A police officer was caught having outdoor sex in woodland while on duty with a woman who “loves a man in uniform”.
PC Andrew Legg, 52, secretly met the woman at Porthkerry Country Park in Barry at night – but was trapped by a tracker in his force car.
The traffic cop had sent messages and photos to the woman before travelling to meet her while on duty.
He drove to a country park at 11pm in an unmarked police car for sex and then for a second time on a police motorbike to her home, a disciplinary hearing was told.
PC Legg admitted gross misconduct and resigned from South Wales Police – but was then banned from working as an officer in England or Wales.
He messaged the woman online before arranging to have sex with her that night, a misconduct panel heard.
Detective inspector Michael Owens said: “During the conversation, he stated he worked in uniform with handcuffs and by that she believed he was a police officer.”
The court heard he parked an unmarked police car outside a Home Bargains store near her home and took her to the park for consensual sex outside the police car.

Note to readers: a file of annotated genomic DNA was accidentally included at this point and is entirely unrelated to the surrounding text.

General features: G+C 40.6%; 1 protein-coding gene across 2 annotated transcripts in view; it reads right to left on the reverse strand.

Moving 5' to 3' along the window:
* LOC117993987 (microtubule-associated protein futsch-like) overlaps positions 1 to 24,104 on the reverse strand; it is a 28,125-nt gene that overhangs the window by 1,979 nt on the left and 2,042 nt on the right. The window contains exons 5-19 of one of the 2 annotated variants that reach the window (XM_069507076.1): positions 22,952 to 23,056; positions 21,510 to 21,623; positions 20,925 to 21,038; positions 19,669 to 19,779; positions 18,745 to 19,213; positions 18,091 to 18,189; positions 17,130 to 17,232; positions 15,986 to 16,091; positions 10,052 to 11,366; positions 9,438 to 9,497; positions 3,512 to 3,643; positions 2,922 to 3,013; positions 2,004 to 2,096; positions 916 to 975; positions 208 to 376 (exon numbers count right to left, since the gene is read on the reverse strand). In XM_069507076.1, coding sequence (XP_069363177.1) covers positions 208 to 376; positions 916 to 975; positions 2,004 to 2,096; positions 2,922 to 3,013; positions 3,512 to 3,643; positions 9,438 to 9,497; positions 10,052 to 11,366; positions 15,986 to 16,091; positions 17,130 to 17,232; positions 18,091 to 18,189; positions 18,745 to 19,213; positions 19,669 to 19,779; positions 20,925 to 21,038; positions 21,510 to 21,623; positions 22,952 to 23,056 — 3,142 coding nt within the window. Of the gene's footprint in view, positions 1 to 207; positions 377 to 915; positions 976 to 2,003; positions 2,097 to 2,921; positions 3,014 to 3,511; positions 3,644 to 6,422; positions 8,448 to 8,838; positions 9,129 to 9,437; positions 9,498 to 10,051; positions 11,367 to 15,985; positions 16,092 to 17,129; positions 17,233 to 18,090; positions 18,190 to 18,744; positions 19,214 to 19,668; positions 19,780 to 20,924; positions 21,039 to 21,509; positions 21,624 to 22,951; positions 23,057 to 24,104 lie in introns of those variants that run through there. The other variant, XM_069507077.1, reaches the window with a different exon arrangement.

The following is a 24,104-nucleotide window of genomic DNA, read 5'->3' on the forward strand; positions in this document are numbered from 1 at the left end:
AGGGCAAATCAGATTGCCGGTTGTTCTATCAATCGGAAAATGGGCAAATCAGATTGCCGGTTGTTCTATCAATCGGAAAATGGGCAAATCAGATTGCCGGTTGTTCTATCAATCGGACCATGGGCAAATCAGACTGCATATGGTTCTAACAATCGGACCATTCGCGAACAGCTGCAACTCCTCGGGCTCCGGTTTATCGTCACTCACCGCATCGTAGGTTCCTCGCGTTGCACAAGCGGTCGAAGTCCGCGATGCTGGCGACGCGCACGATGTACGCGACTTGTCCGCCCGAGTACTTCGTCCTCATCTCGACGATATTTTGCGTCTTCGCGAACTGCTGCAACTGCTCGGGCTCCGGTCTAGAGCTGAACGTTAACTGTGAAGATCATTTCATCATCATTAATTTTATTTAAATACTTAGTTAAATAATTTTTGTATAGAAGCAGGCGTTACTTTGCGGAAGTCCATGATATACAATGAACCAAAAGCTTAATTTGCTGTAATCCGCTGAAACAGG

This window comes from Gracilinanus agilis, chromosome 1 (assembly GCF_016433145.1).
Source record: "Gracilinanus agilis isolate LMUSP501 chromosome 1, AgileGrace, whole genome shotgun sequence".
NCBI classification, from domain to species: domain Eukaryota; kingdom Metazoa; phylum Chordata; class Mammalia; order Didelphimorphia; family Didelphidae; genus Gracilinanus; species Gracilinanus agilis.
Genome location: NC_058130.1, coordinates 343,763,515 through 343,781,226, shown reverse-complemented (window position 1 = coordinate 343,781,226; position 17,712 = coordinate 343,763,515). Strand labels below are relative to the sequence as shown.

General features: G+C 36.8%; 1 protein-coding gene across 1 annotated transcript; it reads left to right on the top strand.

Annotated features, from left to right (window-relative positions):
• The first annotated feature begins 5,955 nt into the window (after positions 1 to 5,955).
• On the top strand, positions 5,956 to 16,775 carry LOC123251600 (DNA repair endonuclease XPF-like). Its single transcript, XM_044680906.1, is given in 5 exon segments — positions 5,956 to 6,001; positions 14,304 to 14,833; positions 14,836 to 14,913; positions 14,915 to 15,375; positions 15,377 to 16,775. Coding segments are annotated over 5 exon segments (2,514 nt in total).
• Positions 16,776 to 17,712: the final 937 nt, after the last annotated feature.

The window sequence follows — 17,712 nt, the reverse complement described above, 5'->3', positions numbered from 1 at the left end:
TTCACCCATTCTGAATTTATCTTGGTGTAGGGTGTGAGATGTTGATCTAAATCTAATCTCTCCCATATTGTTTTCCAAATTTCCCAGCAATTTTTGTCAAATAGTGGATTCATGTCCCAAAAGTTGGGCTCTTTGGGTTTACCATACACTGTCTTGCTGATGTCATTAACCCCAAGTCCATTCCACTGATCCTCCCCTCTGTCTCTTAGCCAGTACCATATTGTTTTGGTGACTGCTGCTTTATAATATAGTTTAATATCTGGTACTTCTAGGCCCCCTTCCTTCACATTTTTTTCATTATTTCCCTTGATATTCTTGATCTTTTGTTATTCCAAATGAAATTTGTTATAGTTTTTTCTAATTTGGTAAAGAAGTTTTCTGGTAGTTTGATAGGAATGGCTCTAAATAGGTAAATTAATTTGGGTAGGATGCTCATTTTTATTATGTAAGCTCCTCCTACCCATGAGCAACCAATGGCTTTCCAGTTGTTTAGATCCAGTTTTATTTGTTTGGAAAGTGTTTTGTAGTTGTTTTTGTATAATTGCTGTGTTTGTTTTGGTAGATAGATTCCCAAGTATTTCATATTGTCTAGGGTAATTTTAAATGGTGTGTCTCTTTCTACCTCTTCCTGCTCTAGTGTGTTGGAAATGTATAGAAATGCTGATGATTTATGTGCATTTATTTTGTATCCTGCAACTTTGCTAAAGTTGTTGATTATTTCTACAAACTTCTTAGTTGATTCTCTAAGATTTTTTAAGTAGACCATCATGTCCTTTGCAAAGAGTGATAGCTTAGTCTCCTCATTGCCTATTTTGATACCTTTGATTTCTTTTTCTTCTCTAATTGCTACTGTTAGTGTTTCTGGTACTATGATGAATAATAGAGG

The misconduct panel heard the woman – named only as Miss A later messaged the cop saying: “I love a man in uniform.”
In one message she described him as “sexy as f***” to which he replied: “Okey dokey.”
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Two weeks after their first meet up PC Legg arranged to meet her again when he was still on duty and turned up to her house in uniform.
DI Owens said: “He went to the home of Miss A, went to her bedroom, took off his police uniform, and had consensual sexual intercourse with her.”
She later messaged him saying: “You do look sexy in your uniform.
“You blew me away when you turned up like you did.”
Miss A asked the officer: “Do you often turn up to your meets in uniform like that?” He replied saying he did not.
PC Legg did not attend the hearing but police federation representative Danny Ahearn said he accepted gross misconduct.
Mr Ahearn said: “He apologises for the embarrassment he has caused to South Wales Police and his family.
“He has no previous findings of misconduct against him. He is remorseful for his actions and did not want to end his career in this way.”
Chief Constable Jeremy Vaughan said PC Legg would have been dismissed had he not resigned five days before the hearing.
He added: “I am satisfied this was intentional, deliberate, targeted, and planned and thus has a higher degree of culpability. The conduct was repeated after former PC Legg should have realised it was improper.
“Former PC Legg did this while on duty, abusing trust put in him by me and the wider public. Instead of keeping our roads safe, he sought to pursue a course of conduct that took him away from those duties.
“This is completely unacceptable and the damage is done. I would have no hesitation to decide on dismissal as an outcome had he still been serving.”